Date of Award


Document Type

Open Access

Degree Name

Bachelor of Science



First Advisor

George Bizer




self, class, participants, esteem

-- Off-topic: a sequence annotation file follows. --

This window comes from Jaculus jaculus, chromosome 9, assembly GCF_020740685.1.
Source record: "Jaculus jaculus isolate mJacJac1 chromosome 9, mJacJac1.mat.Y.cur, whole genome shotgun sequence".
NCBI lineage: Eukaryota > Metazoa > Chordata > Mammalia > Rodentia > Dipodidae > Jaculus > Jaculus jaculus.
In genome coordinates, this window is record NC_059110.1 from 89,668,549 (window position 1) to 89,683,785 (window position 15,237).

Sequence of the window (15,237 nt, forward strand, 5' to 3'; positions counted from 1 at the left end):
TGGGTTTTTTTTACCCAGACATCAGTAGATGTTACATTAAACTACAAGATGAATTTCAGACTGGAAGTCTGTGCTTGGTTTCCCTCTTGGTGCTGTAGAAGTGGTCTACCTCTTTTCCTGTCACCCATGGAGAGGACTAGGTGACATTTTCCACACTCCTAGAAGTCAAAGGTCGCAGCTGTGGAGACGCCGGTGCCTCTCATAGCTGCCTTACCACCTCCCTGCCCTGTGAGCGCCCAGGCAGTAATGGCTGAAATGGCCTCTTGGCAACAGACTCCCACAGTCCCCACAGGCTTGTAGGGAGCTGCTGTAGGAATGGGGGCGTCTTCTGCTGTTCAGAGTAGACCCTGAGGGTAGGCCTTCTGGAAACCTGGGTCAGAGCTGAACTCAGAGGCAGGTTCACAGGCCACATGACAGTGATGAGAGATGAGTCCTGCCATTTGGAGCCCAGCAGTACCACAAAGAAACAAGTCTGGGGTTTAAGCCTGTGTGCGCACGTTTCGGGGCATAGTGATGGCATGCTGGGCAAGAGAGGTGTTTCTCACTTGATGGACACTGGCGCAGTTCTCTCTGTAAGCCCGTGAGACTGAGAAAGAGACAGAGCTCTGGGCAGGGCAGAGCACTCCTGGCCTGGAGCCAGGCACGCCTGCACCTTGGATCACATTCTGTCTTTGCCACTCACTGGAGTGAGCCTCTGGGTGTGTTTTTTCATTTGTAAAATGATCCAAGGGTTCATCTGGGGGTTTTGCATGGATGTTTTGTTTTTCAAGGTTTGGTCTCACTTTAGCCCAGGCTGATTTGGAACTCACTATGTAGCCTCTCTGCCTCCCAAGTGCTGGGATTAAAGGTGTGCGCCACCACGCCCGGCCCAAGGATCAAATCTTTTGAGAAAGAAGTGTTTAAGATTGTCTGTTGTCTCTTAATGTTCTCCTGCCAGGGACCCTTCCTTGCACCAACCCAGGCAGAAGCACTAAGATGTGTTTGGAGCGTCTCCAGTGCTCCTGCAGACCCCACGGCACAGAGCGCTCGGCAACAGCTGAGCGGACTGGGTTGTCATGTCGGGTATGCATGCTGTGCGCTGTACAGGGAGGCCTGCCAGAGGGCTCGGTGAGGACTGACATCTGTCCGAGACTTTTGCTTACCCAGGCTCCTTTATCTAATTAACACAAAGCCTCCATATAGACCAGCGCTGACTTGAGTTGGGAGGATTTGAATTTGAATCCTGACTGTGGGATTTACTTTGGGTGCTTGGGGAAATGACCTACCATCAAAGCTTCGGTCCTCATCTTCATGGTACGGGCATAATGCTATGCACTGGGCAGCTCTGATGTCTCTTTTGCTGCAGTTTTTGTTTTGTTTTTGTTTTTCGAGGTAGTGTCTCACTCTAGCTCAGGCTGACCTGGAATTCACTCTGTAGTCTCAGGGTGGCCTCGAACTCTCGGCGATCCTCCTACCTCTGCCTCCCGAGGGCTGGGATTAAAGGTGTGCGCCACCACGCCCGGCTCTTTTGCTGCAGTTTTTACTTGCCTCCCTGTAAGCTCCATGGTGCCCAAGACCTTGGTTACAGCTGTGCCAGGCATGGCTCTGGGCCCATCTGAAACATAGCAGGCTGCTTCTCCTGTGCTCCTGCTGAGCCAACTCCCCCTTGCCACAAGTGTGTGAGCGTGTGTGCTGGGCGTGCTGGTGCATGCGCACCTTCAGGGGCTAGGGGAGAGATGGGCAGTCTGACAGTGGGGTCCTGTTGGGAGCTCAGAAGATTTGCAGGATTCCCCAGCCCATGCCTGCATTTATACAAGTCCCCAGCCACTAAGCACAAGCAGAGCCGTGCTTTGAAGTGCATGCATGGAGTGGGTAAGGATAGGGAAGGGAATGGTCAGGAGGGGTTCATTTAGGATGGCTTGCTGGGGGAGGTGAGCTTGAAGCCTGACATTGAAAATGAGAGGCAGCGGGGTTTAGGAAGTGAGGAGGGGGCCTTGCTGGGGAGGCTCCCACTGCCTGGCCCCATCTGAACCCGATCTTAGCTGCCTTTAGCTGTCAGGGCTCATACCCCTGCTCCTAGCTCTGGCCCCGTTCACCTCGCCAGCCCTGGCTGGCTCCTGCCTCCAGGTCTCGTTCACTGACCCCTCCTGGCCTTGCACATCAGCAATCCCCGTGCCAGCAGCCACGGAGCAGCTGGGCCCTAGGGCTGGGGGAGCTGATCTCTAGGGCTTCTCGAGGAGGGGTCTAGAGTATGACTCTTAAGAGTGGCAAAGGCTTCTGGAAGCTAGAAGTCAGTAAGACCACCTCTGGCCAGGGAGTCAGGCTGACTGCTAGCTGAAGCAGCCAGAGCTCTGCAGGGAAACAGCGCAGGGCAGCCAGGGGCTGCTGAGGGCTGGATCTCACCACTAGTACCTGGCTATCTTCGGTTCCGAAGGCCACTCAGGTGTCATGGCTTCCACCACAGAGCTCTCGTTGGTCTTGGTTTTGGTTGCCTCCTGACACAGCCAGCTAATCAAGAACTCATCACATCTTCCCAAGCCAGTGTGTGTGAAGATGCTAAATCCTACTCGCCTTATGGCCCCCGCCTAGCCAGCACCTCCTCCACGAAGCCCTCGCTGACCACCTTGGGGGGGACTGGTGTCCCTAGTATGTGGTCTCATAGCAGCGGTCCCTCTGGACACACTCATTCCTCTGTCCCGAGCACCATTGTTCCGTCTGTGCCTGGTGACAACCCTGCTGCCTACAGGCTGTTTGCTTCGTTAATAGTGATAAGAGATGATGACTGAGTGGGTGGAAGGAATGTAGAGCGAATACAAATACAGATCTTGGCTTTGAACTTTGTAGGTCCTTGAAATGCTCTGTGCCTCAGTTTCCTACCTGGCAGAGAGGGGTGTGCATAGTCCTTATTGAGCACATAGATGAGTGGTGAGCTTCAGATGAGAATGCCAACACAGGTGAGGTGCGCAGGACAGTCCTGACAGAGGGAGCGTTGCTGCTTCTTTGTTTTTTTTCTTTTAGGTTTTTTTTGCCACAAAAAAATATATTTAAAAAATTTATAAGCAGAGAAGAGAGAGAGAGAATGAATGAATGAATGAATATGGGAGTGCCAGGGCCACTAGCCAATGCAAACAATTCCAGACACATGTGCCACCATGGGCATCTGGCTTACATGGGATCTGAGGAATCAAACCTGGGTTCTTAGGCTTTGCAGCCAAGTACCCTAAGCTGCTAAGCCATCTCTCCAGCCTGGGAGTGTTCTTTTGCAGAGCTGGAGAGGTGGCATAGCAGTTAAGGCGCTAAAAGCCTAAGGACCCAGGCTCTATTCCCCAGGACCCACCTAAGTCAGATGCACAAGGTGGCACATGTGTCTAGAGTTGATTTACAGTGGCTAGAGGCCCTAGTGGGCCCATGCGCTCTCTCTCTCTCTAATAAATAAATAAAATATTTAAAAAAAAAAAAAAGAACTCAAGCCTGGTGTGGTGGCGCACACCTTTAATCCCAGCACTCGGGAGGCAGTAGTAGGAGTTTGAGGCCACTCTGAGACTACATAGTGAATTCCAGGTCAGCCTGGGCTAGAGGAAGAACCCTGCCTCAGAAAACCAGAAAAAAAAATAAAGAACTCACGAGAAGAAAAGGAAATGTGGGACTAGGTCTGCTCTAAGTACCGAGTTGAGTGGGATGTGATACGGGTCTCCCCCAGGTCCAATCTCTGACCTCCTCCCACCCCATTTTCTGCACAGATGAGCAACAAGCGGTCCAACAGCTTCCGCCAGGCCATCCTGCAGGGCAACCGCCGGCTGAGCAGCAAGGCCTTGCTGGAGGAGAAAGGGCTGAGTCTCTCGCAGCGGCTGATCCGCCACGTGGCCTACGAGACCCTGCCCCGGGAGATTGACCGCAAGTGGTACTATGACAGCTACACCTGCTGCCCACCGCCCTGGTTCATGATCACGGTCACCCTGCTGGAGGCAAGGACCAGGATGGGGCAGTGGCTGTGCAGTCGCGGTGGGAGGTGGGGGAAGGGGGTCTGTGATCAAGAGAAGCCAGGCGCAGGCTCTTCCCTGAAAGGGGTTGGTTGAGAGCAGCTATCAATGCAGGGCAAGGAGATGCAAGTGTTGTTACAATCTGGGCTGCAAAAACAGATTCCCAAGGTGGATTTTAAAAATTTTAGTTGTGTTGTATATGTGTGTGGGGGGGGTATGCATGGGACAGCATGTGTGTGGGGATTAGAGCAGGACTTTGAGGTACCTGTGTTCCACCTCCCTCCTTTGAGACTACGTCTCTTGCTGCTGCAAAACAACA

Past research suggested that students with low self-esteem participate less in class than students with high self-esteem. Separately, prior research investigated the effects of nonverbal behavior on different variables such as confidence and performance. In the current research, we explored the effect of posture on the level of class participation (i.e. the number of times participants raised their hand to participate during a question-answer session). First, participants were asked to take a self-esteem questionnaire before participating in a simulated lecture. Next, participants were randomly assigned to either a slumped or upright posture condition. During the lecture, participants watched a short video followed by a question-answer session. Lastly, participants filled out a second self-esteem questionnaire and then took a quiz. We hypothesized that participants in the upright condition would show a greater increase in self-esteem, be more likely to answer first, and participate more than those in the slumped condition. The results showed no difference in participation levels between the two conditions; however, participants in the upright condition showed a higher increase in self-esteem and were more likely to answer first compared to participants in the slumped condition. Therefore, the research provides insight into posture’s effect on the classroom experience and, more specifically, participation and self-esteem.